My original title for this book came easily after I began to research it: The Legacy of Thornton W. Burgess. The first time I wrote those words, it was as if something had dropped into place, like foundation timbers. Once the work had a name, I was surprised to feel that it seemed more real to me.
The title remained the same for a year or so, and I still like its simplicity. But when drafts began moving off for review, one of my sons suggested that I consider a more elaborate book title.
At the time I was looking at how Burgess acquired information about nature. He often pointed out that as a child, and later as a man, he learned about nature when he was “afield,” meaning he was simply out and about.
I had strong affection for the mental image of this boy, setting off, as I had often done, across a field, through a woods, along a shore, meandering, simply enjoying being outdoors, looking around to see what there was to see that day. No agenda. No plan. Afield to me means free, loosed into nature. So the title became Afield: The Legacy of Thornton W. Burgess.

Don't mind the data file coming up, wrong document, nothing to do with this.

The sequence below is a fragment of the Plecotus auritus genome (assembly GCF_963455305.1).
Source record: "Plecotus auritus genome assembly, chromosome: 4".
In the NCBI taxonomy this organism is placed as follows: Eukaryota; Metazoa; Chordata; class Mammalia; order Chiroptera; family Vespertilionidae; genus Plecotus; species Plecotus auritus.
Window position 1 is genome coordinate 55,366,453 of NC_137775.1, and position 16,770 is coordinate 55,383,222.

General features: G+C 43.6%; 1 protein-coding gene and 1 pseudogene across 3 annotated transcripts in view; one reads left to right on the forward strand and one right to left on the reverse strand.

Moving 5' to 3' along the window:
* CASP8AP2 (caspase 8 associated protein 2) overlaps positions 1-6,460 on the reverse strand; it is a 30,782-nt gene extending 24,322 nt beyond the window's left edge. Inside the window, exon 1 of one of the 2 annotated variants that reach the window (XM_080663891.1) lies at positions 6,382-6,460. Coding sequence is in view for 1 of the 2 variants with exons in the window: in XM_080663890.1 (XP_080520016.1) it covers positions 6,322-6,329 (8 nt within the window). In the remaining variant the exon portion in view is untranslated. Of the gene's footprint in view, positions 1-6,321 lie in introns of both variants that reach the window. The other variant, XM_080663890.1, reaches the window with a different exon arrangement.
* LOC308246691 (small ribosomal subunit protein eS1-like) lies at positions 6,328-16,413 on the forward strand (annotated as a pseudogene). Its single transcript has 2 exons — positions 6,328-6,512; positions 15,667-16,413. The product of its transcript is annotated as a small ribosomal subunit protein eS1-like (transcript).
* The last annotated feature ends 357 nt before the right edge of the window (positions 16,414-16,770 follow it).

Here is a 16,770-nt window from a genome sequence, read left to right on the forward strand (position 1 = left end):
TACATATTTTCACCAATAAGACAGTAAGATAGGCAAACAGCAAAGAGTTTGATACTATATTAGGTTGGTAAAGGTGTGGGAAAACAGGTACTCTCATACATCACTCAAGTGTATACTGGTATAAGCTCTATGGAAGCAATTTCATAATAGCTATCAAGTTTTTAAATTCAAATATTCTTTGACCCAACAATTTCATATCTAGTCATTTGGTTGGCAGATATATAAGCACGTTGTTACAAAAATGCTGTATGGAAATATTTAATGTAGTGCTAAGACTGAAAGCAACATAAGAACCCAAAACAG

It felt right, but somehow incomplete. I had an instinctive sense that somewhere I would stumble upon The Perfect Title.
And I did.
One day I was looking through a stack of Burgess essays. Among them was a 1935 article titled “Writing Seven Thousand Articles,” which Thornton Burgess had written for Pictorial Review.
In it he said, “I would rather write for, and talk to, children than to be a bestselling novelist. For the child mine is open and it receives truth without question. And I would rather be Mother Nature’s Ambassador to the Kingdom of Childhood wherein the passing of years means nothing than to be President.”
In an instant I recognized the title of my book: Nature’s Ambassador: The Legacy of Thornton W. Burgess. I have been grateful ever since for the circumstances that put that old yellowed paper into my hands. It is a title that is true and lasting, and it speaks to Thornton Burgess’ dreams and mine.